This is another one that stems way back from hearing it for the first time at the Blue House. This time, however, was different. I was lying in bed, supposed to be asleep while Dad and Mom had some company over, and Angie and I had been sent off to our room for the night. I remember hearing a song about a "lucky man" of some sort, and then the song dissolved to a siren-wailing Moog synthesizer, with the drums carrying it along, until they both collapsed in a heap at the end. I liked what I was hearing...the only bad thing was, I had no idea who it was!
Sometime later, at the Red House, Dad pulled this one out, with three guys on the front cover, who seemed to be Siamese triplets, gazing into a setting sun on the back cover. He played "From The Beginning", which was very impressive, with awesome acoustic-guitar figures, wonderful vocals, and--again--with fizzy, gurgling Moog sounds bringing it to a close.
This was another one that intrigued me, but had never heard. On the outer front cover was a gallery of gold picture frames with nothing in them, but on the inside, they now contained some pretty lurid images of strange landscapes and structures. What could this sound like? Now that I knew how to use the turntable, I put it on one afternoon, and had to hear what it sounded like. From the start, it was a live album, recorded in front of a loud, cheering crowd who definitely loved their heroes.
I had never heard anything from Mussorgsky's Pictures At An Exhibition, and this was my first introduction to a major piece of classical music. Although the music was written by a Russian composer, it was like a little trip to Europe, as listening to the music filled my head with images of castles and cathedrals. The sounds coming from the synthesizers and Hammond C-3 organ hooked me in, and I couldn't believe that it was just three guys making all of that sound. I loved the entire album, and it was soon one of my most-played and well-loved albums.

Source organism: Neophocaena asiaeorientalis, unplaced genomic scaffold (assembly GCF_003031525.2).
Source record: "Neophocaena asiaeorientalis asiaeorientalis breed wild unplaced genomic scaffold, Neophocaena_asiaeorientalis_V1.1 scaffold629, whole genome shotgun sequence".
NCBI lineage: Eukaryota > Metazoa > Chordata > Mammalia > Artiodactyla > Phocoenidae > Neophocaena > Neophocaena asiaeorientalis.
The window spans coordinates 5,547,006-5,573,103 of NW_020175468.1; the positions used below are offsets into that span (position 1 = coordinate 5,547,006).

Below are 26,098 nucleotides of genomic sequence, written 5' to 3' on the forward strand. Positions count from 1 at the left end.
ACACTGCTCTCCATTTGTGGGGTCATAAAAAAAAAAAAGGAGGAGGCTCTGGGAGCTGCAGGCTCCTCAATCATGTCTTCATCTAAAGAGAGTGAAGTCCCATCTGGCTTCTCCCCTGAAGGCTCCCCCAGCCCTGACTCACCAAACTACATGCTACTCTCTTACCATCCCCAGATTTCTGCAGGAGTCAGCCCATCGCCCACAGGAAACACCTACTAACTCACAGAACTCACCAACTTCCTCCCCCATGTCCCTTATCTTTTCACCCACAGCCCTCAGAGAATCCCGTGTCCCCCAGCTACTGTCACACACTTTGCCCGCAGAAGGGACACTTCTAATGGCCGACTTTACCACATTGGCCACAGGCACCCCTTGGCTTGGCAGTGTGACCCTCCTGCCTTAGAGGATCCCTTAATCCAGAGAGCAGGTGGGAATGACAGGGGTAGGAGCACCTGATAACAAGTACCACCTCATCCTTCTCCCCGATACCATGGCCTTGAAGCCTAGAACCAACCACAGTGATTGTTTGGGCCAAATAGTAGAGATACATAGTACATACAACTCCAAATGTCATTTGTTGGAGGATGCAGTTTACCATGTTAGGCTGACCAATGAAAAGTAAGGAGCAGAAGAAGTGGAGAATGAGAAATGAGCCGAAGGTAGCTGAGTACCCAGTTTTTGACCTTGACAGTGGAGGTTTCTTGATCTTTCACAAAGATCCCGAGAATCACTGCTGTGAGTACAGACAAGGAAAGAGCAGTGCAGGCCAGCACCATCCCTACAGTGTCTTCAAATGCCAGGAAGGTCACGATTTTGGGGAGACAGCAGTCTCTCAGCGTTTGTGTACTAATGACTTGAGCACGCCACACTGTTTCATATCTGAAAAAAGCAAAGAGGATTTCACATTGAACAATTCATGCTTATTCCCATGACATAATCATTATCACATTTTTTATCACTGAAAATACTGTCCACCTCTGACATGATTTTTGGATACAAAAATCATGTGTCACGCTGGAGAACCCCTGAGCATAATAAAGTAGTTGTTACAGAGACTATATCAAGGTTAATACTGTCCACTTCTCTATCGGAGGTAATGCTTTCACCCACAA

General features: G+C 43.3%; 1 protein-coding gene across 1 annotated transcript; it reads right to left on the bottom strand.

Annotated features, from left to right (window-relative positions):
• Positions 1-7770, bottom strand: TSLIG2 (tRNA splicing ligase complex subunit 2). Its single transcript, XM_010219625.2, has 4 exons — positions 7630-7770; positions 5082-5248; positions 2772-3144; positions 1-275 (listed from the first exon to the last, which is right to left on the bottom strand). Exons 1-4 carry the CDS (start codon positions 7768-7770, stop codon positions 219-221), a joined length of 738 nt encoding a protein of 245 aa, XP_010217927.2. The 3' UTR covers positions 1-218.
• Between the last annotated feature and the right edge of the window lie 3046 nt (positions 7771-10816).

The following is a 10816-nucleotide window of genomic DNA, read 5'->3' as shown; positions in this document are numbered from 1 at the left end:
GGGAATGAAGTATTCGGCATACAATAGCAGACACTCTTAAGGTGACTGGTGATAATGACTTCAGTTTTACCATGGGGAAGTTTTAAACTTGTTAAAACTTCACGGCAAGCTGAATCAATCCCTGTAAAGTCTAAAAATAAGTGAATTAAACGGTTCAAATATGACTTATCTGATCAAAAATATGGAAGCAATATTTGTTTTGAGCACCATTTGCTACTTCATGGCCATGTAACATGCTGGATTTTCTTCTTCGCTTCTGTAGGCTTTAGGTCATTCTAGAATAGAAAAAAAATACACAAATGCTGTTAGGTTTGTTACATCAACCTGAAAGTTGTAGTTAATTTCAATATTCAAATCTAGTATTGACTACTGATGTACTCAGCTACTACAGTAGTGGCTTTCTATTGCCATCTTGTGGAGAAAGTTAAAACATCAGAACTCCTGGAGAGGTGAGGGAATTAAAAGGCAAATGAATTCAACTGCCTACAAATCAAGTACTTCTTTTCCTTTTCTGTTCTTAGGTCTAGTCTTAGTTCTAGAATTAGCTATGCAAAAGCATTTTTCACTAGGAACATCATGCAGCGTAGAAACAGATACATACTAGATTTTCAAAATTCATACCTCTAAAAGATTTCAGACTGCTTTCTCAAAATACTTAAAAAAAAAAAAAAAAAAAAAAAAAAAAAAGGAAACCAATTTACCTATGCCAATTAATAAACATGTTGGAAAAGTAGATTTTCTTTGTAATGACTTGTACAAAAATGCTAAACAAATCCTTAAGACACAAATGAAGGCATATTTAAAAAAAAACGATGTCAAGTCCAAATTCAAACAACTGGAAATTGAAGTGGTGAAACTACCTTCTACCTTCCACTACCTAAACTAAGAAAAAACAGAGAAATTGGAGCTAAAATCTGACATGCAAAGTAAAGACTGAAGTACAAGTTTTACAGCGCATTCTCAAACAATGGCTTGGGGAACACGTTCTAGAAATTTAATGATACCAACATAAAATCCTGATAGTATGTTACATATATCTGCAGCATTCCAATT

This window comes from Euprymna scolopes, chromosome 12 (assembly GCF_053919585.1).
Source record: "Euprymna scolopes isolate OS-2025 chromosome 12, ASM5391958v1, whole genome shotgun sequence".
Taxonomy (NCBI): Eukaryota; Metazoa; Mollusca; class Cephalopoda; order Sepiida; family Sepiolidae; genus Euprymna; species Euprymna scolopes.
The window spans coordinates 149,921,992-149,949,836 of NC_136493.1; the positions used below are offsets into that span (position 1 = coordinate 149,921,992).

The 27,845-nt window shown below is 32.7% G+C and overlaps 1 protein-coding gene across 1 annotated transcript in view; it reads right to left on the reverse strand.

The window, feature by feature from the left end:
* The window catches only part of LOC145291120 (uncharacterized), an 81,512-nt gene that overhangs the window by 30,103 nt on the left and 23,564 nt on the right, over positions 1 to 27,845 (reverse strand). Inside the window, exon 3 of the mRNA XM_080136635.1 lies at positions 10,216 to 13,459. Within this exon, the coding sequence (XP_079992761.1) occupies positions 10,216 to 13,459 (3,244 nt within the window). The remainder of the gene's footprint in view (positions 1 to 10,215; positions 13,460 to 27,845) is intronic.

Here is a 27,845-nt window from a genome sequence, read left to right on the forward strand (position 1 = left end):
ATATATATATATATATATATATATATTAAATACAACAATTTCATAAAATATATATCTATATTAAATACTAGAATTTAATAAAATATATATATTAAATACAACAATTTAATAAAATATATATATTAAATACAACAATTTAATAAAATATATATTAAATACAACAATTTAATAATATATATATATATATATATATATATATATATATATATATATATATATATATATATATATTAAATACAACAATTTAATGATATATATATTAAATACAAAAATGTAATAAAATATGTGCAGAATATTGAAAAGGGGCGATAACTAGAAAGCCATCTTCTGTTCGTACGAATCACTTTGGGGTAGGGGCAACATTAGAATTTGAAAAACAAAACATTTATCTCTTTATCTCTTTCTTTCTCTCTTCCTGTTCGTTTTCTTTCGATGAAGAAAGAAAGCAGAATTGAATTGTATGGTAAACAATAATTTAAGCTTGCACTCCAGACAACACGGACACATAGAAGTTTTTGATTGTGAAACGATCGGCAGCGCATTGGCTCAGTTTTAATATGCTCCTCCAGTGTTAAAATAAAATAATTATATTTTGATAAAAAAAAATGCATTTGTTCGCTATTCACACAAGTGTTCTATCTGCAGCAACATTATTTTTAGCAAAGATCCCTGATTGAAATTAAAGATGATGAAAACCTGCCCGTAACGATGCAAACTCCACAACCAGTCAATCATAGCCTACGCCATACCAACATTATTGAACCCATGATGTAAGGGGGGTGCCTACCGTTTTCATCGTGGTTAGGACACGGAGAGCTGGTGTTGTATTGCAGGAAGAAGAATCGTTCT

Brain Salad Surgery had not only the strangest title, but also a suitably strange album cover that opened up down the center in the front. The first thing that Dad had played for me from it was something called "Karn Evil 9: 3rd Impression", a 9-minute epic that almost sounded like the soundtrack from a Superman movie, with frantic tempo changes, churning organ solos, and a bizarre synthesizer loop at the end that spewed from speaker to speaker. This became another favorite as well. The keyboards sure sounded like a fun and interesting instrument to play someday, with limitless capabilities to them.
As the years went on, I still played them regularly, but eventually wondered what the bands that the three members had once been in sounded like. That led me to seek out some albums by The Nice, King Crimson and Atomic Rooster; it was all great stuff, and the latter two would have immeasurable influence on me as both a player and a writer.